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  • Apr 21, 2014
  • Updated: 5:00am

Abdullah hits back with probe of Mahathir son's deals

PUBLISHED : Wednesday, 16 August, 2006, 12:00am
UPDATED : Wednesday, 16 August, 2006, 12:00am

The escalating war of words between Mahathir Mohamad and his hand-picked successor as prime minister, Abdullah Badawi, has broadened to include the children of the two men, and in particular their business interests.


Dr Mahathir last week accused Mr Abdullah's son, Kamaluddin, and son-in-law, Khairy Jamaluddin, of corruptly benefiting from Mr Abdullah's position.


He was targeting the two men's interest in ECM Libra Avenue, an investment bank that receives business from the government.


On Monday Dr Mahathir said Mr Khairy, under severe pressure, abruptly sold all of the shares at a considerable loss. The same day Mr Abdullah's son-in-law and confidante Kalimullah Hassan also sold 16.26 million of his shares in the same investment bank.


'I was hounded out of the business by these people and I am giving [the shares] up to protect ECM,' Mr Kalimullah told The Edge, a leading business weekly.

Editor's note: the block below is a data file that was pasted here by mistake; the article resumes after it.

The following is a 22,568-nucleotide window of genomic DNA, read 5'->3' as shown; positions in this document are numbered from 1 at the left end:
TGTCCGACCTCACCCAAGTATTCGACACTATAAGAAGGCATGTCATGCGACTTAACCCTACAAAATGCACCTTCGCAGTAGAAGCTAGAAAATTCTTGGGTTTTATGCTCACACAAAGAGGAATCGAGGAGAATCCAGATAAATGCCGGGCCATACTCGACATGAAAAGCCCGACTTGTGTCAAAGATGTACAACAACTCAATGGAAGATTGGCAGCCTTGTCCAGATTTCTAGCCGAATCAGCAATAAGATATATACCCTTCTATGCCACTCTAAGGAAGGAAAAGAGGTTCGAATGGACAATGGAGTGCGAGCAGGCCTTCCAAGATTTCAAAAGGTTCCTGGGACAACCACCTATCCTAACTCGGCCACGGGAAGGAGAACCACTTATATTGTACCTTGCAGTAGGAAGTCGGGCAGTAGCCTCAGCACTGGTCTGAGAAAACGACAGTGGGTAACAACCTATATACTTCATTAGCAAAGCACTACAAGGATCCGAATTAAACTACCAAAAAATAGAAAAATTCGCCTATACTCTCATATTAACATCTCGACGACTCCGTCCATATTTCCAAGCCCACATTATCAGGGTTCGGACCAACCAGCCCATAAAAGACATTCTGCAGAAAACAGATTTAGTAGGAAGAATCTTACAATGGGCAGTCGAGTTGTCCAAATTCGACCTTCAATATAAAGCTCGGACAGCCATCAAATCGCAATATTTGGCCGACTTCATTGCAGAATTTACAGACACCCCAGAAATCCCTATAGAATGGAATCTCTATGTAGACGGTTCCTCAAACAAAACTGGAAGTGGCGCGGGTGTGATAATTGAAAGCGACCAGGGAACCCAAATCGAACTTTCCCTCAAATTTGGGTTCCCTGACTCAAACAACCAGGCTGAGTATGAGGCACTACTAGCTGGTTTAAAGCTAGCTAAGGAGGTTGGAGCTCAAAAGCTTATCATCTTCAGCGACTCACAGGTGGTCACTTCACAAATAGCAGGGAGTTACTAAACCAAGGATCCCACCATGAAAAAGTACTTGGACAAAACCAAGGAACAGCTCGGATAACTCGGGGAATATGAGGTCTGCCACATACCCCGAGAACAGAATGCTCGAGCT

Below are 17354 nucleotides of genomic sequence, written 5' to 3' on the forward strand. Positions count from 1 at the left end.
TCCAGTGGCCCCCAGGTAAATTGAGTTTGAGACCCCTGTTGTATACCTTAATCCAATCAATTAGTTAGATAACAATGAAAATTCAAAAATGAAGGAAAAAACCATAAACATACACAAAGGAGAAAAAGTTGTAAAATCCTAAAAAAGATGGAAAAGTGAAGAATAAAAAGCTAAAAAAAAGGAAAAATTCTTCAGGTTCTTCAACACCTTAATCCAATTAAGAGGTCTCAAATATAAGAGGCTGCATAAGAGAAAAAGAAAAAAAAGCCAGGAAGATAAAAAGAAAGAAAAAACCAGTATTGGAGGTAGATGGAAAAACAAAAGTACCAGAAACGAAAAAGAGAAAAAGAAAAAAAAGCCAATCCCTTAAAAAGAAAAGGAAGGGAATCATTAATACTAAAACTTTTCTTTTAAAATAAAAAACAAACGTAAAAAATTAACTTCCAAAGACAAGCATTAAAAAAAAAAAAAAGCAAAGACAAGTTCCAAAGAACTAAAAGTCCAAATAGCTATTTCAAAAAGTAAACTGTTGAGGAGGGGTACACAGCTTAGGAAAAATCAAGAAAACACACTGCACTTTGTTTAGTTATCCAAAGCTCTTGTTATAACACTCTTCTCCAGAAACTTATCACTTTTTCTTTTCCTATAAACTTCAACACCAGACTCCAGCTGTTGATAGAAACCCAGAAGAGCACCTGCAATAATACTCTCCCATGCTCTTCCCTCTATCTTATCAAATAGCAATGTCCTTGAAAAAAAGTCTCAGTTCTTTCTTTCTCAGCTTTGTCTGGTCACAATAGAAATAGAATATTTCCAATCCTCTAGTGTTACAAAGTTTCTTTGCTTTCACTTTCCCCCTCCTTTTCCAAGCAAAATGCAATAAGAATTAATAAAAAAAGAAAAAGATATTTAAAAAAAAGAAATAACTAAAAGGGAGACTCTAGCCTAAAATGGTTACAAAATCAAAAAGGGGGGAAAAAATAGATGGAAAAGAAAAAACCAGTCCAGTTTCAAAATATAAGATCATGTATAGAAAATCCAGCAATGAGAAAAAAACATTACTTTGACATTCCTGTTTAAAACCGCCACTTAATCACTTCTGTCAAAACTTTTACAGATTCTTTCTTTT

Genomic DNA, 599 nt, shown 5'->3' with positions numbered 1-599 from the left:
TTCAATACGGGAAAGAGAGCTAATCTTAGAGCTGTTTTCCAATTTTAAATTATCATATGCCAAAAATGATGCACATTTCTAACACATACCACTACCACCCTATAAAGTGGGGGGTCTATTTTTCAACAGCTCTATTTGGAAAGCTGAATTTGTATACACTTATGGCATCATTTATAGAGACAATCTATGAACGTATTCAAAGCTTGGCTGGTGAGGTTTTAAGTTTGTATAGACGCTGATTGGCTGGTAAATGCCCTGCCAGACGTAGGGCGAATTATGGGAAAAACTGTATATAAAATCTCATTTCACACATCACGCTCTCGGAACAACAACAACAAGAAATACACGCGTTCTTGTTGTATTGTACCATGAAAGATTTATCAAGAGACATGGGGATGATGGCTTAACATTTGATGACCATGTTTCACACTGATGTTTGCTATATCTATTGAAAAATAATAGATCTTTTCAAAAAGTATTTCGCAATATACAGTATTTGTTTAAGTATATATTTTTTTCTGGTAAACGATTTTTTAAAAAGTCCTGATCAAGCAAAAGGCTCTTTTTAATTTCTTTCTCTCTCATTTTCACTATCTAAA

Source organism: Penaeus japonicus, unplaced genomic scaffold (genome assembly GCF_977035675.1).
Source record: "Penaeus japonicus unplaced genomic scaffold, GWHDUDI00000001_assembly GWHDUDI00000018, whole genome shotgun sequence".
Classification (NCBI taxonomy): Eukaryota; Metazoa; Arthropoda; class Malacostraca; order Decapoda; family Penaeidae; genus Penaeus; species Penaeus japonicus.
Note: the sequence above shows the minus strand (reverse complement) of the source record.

The weekly said their shares sale was the culmination of a 'tirade' against them by Dr Mahathir as part of a proxy war with Mr Abdullah, apparently sparked by the cancellation of projects commissioned by Dr Mahathir by his successor.


In retaliation, Mr Abdullah yesterday ordered a probe into the controversial sale of a large stake in Pantai Holdings that Mokhzani, Dr Mahathir's son, once held.


The company manages hospitals and holds the lucrative government contract to conduct health checks on all foreign workers.


Mr Abdullah this week also cancelled another giant project that Dr Mahathir had approved before retiring in 2003 - an M$1.2 billion (HK$2.54 billion) waste incinerator.


The cancellation is seen as part of the dismantling of Dr Mahathir's legacy as Malaysia's longest-serving premier and another big loss for businessmen allied with him.


Besides Mr Mokhzani, Dr Mahathir's other sons - Mukhriz and Mirzan - also dabbled in business, but with varying success.


During the 1998 Asian financial crisis, national oil corporation Petronas bought Mr Mirzan's debt-laden shipping company while Mr Mokhzani sold off his ailing firms to Malaysian interests. The sons still hold interests in fibre optics, logistics, computers and luxury cars.


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